GLENDALE – Russian immigrant Bella Perelshtein, 72, of Glendale, bursts with pride as she talks of her great niece, Monica Rokhman, representing the United States in Rio.
“Are you kidding? I’m so proud of them,” she said. “I tear up every time I see them.”
For years, she has watched Rokhman, 19, and her identical twin sister, Jenny, also a gymnast, on TV. Jenny is an alternate for the U.S. women’s rhythmic gymnastics team at the 2016 Summer Olympics, while Monica Rokhman is set to compete.
The girls lived in Wisconsin at one time with their parents, Russian Jews who immigrated to the United States, Perelshtein said. The family later moved to Chicago and then to the San Diego area.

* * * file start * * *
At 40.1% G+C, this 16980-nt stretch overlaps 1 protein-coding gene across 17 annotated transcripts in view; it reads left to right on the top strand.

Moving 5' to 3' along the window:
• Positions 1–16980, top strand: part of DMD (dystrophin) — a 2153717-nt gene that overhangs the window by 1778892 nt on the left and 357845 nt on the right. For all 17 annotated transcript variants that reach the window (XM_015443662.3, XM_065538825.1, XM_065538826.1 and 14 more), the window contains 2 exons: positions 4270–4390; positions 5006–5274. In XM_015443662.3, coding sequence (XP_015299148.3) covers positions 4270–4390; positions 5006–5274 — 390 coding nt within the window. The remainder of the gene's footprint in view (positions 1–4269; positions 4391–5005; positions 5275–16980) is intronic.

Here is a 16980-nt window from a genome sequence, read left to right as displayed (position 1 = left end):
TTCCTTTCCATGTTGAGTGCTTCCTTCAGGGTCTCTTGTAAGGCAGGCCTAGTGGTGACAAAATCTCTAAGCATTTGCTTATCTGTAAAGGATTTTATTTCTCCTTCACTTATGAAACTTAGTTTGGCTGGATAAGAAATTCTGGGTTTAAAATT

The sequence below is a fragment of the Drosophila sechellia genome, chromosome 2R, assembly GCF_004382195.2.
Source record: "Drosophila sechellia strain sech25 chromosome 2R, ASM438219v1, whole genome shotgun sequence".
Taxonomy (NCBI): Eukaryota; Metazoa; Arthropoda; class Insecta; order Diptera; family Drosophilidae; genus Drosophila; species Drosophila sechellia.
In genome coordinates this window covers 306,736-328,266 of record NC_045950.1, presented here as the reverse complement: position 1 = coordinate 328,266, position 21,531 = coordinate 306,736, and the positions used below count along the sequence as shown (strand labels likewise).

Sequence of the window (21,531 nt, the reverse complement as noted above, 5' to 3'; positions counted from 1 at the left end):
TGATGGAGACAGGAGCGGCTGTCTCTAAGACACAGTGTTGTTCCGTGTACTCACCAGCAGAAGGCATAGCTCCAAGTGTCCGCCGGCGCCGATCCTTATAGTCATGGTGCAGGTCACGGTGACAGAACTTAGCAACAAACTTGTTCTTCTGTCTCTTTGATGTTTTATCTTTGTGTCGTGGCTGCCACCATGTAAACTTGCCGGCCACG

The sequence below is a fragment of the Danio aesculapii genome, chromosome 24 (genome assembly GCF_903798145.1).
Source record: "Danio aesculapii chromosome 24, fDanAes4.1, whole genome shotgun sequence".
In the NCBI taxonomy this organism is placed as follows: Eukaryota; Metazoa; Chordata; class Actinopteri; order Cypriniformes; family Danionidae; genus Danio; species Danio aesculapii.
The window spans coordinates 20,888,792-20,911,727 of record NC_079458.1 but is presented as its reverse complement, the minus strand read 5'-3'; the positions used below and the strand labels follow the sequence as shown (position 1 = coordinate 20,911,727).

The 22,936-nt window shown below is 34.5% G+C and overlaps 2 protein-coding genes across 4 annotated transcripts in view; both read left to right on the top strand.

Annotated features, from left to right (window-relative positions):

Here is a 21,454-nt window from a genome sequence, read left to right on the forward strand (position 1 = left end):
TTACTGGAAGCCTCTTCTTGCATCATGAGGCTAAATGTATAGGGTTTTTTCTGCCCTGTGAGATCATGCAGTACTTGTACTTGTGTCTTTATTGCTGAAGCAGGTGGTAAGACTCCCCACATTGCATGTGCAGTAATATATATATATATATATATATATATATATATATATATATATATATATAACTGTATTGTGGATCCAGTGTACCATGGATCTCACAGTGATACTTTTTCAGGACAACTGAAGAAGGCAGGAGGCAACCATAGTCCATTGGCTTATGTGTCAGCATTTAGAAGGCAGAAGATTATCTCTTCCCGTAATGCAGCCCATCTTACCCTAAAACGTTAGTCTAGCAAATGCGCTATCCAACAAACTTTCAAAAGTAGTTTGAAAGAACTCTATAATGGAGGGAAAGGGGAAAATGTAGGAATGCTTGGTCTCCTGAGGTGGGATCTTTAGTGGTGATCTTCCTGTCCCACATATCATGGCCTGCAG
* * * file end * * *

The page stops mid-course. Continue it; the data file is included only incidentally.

Perelshtein has loved watching the twins’ careers unfold, but it’s bittersweet, too. “I feel so terrible for my sister because my sister died when she was 37,” she said. “She did not live long enough to see them.”
Her sister, their late grandmother Maya Rokhman, would have been proud.
In women’s rhythmic gymnastics, five athletes perform routines with props like hoops and ribbons. Qualifying rounds for women’s rhythmic gymnastics have been set for Friday, Aug. 19.
The Jewish Telegraphic Agency contributed to this story.